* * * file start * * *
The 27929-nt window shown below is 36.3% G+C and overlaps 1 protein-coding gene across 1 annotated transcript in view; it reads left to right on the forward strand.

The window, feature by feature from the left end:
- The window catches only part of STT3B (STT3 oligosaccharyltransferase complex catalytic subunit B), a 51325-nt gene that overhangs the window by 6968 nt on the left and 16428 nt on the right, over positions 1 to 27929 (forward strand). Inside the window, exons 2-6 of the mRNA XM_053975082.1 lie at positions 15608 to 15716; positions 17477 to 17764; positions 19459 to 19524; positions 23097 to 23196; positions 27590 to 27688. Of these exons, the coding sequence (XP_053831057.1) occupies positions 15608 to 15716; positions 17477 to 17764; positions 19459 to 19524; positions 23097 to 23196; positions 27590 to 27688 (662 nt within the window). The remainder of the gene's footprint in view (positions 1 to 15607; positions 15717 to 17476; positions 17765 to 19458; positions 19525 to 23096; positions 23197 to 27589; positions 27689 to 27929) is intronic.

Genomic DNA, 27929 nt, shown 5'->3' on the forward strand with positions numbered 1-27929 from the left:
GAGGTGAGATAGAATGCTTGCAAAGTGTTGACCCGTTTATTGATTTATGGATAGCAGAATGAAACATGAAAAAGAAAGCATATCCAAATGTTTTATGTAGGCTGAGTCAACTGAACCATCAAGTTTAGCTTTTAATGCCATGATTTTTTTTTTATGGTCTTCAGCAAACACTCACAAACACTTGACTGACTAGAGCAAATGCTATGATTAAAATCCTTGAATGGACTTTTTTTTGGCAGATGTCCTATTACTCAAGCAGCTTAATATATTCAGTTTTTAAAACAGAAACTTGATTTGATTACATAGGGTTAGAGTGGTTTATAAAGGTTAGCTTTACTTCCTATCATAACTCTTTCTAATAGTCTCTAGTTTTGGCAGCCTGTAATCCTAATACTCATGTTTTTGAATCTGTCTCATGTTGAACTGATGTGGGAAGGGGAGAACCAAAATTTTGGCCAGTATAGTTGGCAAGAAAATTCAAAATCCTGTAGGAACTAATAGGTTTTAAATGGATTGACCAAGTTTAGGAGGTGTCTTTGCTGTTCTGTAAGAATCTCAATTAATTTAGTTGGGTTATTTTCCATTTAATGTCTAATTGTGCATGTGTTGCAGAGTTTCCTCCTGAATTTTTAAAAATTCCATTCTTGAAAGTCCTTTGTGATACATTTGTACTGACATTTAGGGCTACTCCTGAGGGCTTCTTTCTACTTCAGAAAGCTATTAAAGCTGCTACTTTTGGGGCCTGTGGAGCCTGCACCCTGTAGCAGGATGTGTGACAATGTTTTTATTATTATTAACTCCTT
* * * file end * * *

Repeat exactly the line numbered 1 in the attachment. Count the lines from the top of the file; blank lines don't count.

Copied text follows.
The 27929-nt window shown below is 36.3% G+C and overlaps 1 protein-coding gene across 1 annotated transcript in view; it reads left to right on the forward strand.